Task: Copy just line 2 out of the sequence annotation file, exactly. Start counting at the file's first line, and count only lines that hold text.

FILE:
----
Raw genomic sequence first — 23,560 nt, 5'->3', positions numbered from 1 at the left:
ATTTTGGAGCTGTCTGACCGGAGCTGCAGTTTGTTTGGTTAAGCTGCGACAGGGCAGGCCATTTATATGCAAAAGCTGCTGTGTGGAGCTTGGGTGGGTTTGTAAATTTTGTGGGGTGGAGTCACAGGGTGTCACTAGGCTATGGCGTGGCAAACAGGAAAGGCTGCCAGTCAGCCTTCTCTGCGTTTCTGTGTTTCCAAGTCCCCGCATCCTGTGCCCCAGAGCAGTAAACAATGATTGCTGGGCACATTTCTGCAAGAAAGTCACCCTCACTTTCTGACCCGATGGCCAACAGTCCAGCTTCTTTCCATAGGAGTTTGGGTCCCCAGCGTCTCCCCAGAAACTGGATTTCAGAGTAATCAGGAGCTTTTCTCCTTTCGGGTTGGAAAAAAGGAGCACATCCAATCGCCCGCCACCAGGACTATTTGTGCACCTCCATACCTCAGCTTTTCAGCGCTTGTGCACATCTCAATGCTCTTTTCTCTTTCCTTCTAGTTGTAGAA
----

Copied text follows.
ATTTTGGAGCTGTCTGACCGGAGCTGCAGTTTGTTTGGTTAAGCTGCGACAGGGCAGGCCATTTATATGCAAAAGCTGCTGTGTGGAGCTTGGGTGGGTTTGTAAATTTTGTGGGGTGGAGTCACAGGGTGTCACTAGGCTATGGCGTGGCAAACAGGAAAGGCTGCCAGTCAGCCTTCTCTGCGTTTCTGTGTTTCCAAGTCCCCGCATCCTGTGCCCCAGAGCAGTAAACAATGATTGCTGGGCACATTTCTGCAAGAAAGTCACCCTCACTTTCTGACCCGATGGCCAACAGTCCAGCTTCTTTCCATAGGAGTTTGGGTCCCCAGCGTCTCCCCAGAAACTGGATTTCAGAGTAATCAGGAGCTTTTCTCCTTTCGGGTTGGAAAAAAGGAGCACATCCAATCGCCCGCCACCAGGACTATTTGTGCACCTCCATACCTCAGCTTTTCAGCGCTTGTGCACATCTCAATGCTCTTTTCTCTTTCCTTCTAGTTGTAGAA